Strategic approach needed to defend democracy


A new presence in Washington is likely to add a forceful voice in support of democracy and human rights, reports suggest.

“The House has a voice which it can use to remind the rest of the world that the heart and soul of America has not changed,” said Tom Malinowski, a former human rights campaigner and assistant secretary of state under President Barack Obama, who will represent New Jersey’s 7th Congressional District after last week’s midterm elections, Foreign Policy reports:

What sets Malinowski apart from other lawmakers is his decades burrowed inside the Washington foreign-policy-making machine. It began in the mid-1990s, when he served as a speechwriter for Secretaries of State Warren Christopher and Madeleine Albright, then as a national security council staffer for President Bill Clinton. Later, he became director of the organization Human Rights Watch’s Washington office from 2001 to 2013, before joining the Obama administration as the State Department’s top diplomat on human rights.

“I think the House of Representatives has considerable powers to shine a spotlight on important issues, whether it’s our relationship with Saudi Arabia, or our approach to North Korea, or human rights issues around the world,” he told Foreign Policy’s Robbie Gramer. He said he is unsure of what committees he will join, including whether he’ll be on the House Foreign Affairs Committee, which oversees the State Department and U.S. Agency for International Development, but, “one way or another, I expect to be involved.”

Credit: ACUS

November 11 marked the 100th anniversary of the end of World War I: the Atlantic Council’s Daniel Fried writes on the importance of working with allied democracies:

The West faces aggression from Vladimir Putin’s Russia and challenges from China. More alarming are doubts and divisions from within, including the West’s questioning of its own model and values. These challenges have been years in the making. Economic stresses are one source. Another is concern about national identity in a time of increasing ethnic diversity, which has generated nativist reactions. 

“Policy responses from mainstream political parties on both sides of the Atlantic appear inadequate, at least judging by electoral blowback, and a perceived failure of political systems is generating reaction against what many thought were settled fundamentals, adds Fried, a board member of the National Endowment for Democracy.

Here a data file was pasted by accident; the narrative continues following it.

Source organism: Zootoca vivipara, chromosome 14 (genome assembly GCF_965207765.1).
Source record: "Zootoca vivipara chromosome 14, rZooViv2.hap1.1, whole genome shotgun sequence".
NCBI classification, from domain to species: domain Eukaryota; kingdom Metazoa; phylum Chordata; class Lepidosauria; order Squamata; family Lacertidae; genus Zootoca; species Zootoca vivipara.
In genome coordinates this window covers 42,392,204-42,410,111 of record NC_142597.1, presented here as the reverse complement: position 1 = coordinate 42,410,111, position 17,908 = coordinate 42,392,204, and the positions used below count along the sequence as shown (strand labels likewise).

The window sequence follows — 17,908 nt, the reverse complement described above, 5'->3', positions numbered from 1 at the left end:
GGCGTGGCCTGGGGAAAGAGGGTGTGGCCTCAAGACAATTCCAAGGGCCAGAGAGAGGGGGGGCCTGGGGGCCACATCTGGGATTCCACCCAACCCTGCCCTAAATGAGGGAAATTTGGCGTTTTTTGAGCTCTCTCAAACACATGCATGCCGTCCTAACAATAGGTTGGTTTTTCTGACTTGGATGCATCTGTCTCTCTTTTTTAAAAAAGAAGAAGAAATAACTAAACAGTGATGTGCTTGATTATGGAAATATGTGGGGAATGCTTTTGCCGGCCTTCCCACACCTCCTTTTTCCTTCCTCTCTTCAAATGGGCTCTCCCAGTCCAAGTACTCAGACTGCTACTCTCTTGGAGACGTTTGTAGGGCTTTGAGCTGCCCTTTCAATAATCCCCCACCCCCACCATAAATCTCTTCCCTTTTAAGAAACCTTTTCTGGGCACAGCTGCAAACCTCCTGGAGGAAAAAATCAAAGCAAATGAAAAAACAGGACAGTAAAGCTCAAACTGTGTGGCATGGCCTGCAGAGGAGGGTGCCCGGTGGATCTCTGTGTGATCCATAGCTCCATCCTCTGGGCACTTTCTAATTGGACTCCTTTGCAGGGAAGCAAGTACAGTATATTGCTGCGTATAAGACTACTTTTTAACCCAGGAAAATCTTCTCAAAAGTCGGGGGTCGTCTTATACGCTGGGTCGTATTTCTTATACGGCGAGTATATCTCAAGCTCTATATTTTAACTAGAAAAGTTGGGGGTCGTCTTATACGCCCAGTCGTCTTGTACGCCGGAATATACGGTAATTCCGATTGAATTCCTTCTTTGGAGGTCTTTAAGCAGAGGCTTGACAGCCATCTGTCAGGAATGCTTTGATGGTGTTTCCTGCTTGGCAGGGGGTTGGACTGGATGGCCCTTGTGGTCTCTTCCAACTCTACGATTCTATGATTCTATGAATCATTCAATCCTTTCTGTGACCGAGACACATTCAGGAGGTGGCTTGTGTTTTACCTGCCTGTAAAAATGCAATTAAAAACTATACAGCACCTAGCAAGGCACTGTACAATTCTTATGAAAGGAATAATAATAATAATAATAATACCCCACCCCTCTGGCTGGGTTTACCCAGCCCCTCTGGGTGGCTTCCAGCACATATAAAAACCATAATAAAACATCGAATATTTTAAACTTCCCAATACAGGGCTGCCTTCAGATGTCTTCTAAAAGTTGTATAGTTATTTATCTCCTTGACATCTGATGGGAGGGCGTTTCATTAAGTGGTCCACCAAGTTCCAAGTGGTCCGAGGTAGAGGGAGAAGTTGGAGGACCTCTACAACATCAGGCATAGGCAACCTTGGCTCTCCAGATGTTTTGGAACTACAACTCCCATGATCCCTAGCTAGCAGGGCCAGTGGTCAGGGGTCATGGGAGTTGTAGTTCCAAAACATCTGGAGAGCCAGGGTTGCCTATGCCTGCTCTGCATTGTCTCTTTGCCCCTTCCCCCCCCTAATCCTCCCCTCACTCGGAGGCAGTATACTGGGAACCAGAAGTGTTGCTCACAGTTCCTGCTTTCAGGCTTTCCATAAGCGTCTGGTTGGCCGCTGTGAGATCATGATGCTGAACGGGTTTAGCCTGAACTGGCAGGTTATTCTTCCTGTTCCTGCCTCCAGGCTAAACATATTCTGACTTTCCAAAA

The world is threatened not by some nationalist upsurge, “sweeping them to remake the world in an ugly, pre-1914 image,” he tells the New York Times, but by isolationism, “tak[ing] the U.S. out of the game — à la the interwar period — long enough for one of the serious nationalists, Putin or Xi, to do major damage.”

The lessons of World War I are many and varied for those who study warfare, notes Dr. Kori Schake, the deputy director-general of the International Institute for Strategic Studies:

To name a few: economic interconnectedness does not avert armed conflict; democratic states are capable of making durable and costly commitments to both war effort and alliances; the decisiveness of battlefield outcome is a central determinant of the sustainability of peace settlements; technological innovation can radically alter the offense-defense balance in military operations; and “laws of war” can be developed that create enduring norms limiting classes of weaponry.  

Both military and academic strategists eschew domestic politics because they’re messy, hard to model, and cloud the view of concrete elements that can be controlled and on which the fate of many conflicts rely, such as logistics, Schake writes for Lawfare:

But there is no substitute for having a strategy married to its times, to use Defense Secretary Jim Mattis’s term for the proper embedding of politics into strategy. The crafters of President Trump’s National Security Strategy heroically attempted to do just this, harnessing the president’s campaign agenda in developing the 2017 strategy.

Ultimately, successful competition and cooperation depend on confidence in what the United States and other democratic states have to offer, according to Nadia Schadlow, who recently served as the deputy national security advisor for strategy on the National Security Council, is now a senior fellow at the Hudson Institute:

The United States does not seek vassals, but strong and capable partners. We should not and cannot impose our values on other societies. Promoting liberty by force is illiberal and doomed to failure. But using a full range of its economic and political instruments, America can continue to be the catalyst for positive developments in key regions.

“Recognizing the forces that animate relations between nations is not cynical: It is clarifying and refreshing,” Schadlow adds. “It allows us to think clearly about restoring fair and reciprocal trade relationships; protecting our open systems from manipulation; and understanding the vital importance of defending and strengthening free societies.”

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